Teen Internet Habits UNCOVERED! Fake Instagram Accounts, Celeb Crush Trolling, SnapChat Sexting And More Things Your Kids Do Online
Celebrity Instagram trolling is a thing many teens do online. Do you know if yours ever has? Sure, they might say they are looking up a football score or checking on a homework assignment, but do you really know if they’re not on Instagram trolling a celebrity account, or an account of someone they may have a crush on? Do you know what they are doing every second they spend staring at their iPad or tapping their phone?
Teens spend a LOT of time using the Internet on an average day. Recent reports show that teens spend approximately 9 hours a day using media of some sort. Beyond that, a recent study by Pew Research Center found that “twenty-four percent of teens admit to going online almost constantly” and “ninety-two percent of teens report going online at least once a day.”
Which means only a measly 8% of teens can resist going online on any given day. Yikes.
Bottom line: there’s a very high chance your teen is using the Internet, and quite possibly in scary ways you are unaware of.
So what are they doing? Here’s a little spoiler alert: teens create fake Instagram accounts just to have some privacy (aka, away from their parents’ watchful eyes) online. They are posting selfies and revealing photos that you may never see. Sometimes they are sharing their location with strangers or they are stalking a potential date or school crush. And don’t even get us started on SnapChat.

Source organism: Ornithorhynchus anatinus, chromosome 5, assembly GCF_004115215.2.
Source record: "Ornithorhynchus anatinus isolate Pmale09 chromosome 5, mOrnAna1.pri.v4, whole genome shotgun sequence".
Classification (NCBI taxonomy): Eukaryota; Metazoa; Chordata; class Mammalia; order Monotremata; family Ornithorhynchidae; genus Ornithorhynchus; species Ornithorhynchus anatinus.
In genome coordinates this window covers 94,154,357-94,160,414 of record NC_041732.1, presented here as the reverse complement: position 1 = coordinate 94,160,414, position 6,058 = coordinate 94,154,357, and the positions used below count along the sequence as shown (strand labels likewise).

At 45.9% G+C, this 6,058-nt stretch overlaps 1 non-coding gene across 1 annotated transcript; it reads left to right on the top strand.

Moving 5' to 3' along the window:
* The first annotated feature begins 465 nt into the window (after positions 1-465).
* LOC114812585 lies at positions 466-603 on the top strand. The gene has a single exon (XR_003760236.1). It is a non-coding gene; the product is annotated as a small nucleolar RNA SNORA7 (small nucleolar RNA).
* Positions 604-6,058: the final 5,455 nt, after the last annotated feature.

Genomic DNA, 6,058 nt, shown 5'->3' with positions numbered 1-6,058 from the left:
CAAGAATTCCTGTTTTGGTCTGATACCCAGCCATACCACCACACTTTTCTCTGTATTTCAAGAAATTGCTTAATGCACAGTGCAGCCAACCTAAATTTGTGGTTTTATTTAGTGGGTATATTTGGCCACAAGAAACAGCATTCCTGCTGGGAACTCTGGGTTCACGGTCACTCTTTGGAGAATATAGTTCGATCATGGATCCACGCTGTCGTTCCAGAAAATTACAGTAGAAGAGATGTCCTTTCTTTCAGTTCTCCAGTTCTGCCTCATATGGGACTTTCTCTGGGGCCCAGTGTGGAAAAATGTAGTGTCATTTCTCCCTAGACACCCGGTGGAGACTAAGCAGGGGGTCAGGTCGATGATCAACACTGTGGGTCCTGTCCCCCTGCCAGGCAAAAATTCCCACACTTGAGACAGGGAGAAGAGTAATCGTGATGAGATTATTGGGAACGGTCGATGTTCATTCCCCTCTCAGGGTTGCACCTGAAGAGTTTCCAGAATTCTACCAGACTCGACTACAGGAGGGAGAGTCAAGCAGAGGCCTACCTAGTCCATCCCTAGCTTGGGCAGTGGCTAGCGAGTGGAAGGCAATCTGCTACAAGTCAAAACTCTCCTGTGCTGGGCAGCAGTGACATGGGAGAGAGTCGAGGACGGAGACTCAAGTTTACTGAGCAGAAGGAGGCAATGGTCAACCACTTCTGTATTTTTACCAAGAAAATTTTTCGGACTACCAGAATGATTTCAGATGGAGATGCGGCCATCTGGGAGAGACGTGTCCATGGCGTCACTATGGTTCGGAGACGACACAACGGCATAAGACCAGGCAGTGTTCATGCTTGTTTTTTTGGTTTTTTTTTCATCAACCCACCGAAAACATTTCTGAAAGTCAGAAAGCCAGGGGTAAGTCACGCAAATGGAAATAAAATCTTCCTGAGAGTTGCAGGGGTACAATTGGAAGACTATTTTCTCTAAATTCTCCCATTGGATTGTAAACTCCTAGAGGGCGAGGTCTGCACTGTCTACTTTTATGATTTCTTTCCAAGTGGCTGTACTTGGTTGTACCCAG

Sure, it’s impossible to know what your kids are up to at all times, and with so many opportunities for kids to get into trouble online, it’s harder than ever to keep an eye on your teens. But before you panic, we’re here to help you wrap your head around the many things (some more obvious than others) that your teens are doing online. After all, the more you know, the more equipped you’ll be to protect and educate your kids.
Here are 7 ways your teens are spending their time online.
Making New Friends
Thanks to social media, kids are able to have friends located around the world. If you meet someone with a shared interest who may happen to live in another city, state or country, you can still connect. It’s very different from when we were kids and you only hung out with the kids down the street. Now you can make friends near and far, and connect with friends of friends or future classmates, before you even meet face-to-face. According to Amanda Lenhart, associate director of research at the Pew Research Center and the lead author of the recent Pew Research report, “adults have tended to see time online for teenagers as this frivolous, time-wasting thing that’s just entertainment. But what [they] found is that it’s crucial for teenagers in forming and maintaining these really important relationships in their lives.”